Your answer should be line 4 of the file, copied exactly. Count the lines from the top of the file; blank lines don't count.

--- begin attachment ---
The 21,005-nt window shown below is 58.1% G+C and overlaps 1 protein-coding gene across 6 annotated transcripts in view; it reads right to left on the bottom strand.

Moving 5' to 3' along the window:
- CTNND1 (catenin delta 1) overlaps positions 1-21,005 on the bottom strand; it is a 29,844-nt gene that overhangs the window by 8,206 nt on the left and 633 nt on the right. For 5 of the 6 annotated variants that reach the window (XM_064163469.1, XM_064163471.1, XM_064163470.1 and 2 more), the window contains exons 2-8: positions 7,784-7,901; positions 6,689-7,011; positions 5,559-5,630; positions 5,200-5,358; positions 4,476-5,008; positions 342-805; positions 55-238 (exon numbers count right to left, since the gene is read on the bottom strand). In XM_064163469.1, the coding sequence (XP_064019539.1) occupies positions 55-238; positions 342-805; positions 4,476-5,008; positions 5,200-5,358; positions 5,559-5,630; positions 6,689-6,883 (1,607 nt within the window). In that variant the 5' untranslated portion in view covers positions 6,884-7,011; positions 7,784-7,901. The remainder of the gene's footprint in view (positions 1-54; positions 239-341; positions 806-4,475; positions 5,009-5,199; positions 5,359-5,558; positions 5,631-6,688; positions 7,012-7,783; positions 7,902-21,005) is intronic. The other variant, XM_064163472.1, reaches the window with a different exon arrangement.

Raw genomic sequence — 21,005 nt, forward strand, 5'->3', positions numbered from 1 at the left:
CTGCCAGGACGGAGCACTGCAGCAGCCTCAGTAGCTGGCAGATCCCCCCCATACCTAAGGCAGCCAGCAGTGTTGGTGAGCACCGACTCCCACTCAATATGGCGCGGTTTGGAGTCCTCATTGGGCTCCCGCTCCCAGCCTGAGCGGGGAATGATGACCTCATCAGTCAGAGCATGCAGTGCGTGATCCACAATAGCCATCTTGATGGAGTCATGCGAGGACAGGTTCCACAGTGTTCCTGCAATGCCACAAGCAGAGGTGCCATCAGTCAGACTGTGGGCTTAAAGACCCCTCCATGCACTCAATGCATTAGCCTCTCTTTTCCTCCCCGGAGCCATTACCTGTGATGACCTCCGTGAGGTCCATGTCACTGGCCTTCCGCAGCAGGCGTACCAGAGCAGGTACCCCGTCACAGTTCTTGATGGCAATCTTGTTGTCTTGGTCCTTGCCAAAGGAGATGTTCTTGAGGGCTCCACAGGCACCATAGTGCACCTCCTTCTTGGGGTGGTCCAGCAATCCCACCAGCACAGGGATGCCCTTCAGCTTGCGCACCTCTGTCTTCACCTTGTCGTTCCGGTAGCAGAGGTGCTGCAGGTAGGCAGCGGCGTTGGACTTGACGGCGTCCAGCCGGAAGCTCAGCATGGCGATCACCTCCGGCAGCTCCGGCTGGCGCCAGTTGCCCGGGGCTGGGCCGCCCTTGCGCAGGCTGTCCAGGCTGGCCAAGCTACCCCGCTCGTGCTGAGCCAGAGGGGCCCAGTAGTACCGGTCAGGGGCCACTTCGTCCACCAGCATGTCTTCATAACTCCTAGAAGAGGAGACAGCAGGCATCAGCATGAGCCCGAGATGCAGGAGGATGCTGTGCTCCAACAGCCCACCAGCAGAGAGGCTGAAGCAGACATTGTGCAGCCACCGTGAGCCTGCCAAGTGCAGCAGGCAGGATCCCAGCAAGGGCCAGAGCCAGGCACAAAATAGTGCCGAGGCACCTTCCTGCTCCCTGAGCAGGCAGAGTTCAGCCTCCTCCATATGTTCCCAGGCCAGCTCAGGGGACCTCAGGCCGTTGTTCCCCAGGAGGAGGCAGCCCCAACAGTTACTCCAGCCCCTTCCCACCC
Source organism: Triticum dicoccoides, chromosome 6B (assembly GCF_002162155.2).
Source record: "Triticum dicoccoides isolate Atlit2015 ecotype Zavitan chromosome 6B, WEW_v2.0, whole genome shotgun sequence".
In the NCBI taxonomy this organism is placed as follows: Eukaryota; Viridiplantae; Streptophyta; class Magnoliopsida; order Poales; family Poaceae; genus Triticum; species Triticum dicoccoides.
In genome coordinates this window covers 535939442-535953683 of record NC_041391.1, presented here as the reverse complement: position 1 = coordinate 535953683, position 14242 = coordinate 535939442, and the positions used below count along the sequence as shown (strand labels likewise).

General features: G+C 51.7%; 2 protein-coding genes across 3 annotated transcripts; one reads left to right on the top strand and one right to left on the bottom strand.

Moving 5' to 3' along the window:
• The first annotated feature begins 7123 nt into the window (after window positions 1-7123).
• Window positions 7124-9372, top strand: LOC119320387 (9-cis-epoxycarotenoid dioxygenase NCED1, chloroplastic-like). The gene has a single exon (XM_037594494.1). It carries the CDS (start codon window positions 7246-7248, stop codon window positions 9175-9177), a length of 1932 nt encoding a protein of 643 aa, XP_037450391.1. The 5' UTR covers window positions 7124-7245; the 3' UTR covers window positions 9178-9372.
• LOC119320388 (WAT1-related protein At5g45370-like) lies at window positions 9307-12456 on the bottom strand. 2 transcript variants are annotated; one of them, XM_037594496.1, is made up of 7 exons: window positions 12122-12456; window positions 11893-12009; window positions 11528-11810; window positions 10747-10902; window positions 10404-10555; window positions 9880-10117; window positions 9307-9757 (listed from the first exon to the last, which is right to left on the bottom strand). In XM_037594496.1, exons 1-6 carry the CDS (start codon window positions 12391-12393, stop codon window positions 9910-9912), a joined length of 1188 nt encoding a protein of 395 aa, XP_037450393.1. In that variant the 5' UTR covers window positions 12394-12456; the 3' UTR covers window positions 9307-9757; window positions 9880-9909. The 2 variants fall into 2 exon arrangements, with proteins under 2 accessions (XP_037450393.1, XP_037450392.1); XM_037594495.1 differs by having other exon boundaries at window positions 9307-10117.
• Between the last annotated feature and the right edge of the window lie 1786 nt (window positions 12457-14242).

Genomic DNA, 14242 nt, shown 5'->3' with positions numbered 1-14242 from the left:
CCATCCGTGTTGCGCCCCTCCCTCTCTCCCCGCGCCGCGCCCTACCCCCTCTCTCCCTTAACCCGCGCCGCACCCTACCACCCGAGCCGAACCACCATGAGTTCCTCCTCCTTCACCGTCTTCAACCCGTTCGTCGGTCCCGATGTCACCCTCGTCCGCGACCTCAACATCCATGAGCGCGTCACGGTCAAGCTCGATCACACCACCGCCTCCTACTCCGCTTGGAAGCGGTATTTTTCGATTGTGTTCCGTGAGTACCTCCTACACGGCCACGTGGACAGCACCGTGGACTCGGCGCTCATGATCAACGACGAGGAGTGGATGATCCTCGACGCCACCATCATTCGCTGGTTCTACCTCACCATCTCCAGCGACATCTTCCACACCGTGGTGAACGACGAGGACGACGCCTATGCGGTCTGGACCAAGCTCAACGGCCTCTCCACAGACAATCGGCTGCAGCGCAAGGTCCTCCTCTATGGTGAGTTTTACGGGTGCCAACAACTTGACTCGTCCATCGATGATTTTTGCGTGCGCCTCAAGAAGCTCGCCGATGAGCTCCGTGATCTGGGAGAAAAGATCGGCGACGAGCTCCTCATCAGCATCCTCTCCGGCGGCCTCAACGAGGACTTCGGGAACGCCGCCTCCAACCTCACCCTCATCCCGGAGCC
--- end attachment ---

Raw genomic sequence — 21,005 nt, forward strand, 5'->3', positions numbered from 1 at the left: